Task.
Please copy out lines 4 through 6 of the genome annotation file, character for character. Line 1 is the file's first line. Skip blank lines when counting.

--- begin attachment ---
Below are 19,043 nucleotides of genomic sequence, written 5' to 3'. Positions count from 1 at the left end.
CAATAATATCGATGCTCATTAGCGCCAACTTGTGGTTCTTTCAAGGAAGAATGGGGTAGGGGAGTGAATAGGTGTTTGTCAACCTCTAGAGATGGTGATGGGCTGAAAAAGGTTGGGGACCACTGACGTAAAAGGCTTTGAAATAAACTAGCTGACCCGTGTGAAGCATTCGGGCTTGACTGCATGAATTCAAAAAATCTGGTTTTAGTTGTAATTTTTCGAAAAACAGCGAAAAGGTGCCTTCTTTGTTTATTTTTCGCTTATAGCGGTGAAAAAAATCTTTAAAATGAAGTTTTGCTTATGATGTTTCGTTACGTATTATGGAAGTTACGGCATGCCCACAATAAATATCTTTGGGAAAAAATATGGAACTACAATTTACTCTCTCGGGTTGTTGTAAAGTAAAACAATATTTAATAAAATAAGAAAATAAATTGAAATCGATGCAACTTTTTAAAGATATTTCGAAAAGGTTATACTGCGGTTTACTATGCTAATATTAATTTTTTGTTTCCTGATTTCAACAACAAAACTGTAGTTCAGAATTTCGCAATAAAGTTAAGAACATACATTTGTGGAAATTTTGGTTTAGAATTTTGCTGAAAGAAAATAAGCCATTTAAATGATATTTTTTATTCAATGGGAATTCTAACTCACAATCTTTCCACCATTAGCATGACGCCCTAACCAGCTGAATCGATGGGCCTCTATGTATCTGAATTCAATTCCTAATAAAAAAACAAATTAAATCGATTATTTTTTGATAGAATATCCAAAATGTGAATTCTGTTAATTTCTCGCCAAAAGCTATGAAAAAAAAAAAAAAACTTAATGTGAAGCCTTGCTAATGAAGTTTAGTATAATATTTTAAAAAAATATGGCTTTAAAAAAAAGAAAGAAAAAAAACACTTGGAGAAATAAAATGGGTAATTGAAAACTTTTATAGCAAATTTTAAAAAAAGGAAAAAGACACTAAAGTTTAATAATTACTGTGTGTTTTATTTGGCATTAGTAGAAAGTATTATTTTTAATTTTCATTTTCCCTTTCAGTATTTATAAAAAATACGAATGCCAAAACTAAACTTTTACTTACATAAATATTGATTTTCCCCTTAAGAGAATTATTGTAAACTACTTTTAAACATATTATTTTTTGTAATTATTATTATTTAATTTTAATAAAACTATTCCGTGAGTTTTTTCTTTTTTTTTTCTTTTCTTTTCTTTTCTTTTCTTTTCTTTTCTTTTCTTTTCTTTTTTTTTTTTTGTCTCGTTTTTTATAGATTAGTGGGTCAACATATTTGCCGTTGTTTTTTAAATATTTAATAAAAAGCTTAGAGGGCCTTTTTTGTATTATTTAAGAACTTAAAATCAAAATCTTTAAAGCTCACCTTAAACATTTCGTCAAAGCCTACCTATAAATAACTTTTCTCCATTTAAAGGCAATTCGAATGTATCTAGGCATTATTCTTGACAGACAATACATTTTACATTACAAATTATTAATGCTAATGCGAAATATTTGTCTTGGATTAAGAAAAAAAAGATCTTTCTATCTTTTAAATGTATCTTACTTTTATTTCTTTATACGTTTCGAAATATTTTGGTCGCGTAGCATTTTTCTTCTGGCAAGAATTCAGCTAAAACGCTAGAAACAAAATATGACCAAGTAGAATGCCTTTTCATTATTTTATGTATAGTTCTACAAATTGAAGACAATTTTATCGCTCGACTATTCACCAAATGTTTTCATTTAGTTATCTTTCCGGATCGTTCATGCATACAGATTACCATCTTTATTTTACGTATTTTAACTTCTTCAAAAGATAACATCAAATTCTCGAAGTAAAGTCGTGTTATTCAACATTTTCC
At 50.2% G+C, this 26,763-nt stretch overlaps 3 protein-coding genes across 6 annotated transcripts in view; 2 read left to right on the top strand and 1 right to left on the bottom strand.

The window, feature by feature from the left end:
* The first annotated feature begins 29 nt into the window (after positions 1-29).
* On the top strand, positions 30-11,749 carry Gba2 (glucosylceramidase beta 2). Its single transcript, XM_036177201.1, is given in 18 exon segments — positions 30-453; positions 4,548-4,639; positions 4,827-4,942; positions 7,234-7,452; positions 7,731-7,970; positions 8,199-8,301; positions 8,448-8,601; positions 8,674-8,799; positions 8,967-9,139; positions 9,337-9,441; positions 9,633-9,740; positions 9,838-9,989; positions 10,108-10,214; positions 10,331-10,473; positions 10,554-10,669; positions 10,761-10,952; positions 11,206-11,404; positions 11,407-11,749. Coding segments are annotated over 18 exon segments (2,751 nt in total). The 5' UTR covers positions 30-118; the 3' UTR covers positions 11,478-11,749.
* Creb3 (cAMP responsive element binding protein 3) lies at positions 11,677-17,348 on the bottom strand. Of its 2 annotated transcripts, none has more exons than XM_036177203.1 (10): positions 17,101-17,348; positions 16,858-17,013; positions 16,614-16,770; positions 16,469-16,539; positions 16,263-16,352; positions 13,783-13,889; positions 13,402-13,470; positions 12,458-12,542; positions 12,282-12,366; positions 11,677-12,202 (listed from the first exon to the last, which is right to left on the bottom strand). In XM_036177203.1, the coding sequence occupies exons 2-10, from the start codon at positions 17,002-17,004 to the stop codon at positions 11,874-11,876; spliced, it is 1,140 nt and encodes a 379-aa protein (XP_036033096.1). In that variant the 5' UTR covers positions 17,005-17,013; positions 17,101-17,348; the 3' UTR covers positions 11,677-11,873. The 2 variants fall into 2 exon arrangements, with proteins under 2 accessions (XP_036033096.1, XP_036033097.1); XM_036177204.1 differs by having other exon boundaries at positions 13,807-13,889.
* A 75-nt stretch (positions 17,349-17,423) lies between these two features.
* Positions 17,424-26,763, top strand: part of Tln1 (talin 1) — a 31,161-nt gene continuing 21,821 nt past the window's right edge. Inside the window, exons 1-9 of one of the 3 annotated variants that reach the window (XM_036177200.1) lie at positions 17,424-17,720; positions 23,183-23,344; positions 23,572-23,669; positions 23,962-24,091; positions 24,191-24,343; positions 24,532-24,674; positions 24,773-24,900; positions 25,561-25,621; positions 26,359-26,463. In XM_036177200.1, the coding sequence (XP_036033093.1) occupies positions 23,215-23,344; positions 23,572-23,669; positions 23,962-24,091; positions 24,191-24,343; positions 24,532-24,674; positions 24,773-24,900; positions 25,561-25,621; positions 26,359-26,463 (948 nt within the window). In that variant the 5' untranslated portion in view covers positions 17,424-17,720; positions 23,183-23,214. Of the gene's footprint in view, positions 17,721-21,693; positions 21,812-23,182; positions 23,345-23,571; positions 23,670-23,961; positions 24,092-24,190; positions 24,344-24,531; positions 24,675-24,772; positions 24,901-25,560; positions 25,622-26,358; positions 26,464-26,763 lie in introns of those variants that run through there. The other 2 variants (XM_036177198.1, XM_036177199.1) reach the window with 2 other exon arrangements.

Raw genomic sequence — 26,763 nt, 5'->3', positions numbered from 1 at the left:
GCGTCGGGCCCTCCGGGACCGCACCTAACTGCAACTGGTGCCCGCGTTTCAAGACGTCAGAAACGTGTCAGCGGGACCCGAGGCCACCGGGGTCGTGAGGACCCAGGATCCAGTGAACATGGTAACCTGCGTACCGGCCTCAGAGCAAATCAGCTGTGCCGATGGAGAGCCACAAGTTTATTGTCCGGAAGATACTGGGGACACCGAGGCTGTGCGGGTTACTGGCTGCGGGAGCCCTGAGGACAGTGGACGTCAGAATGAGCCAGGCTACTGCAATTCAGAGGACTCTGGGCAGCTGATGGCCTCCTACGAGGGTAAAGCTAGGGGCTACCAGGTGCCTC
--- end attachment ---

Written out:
The window, feature by feature from the left end:
* The first annotated feature begins 29 nt into the window (after positions 1-29).
* On the top strand, positions 30-11,749 carry Gba2 (glucosylceramidase beta 2). Its single transcript, XM_036177201.1, is given in 18 exon segments — positions 30-453; positions 4,548-4,639; positions 4,827-4,942; positions 7,234-7,452; positions 7,731-7,970; positions 8,199-8,301; positions 8,448-8,601; positions 8,674-8,799; positions 8,967-9,139; positions 9,337-9,441; positions 9,633-9,740; positions 9,838-9,989; positions 10,108-10,214; positions 10,331-10,473; positions 10,554-10,669; positions 10,761-10,952; positions 11,206-11,404; positions 11,407-11,749. Coding segments are annotated over 18 exon segments (2,751 nt in total). The 5' UTR covers positions 30-118; the 3' UTR covers positions 11,478-11,749.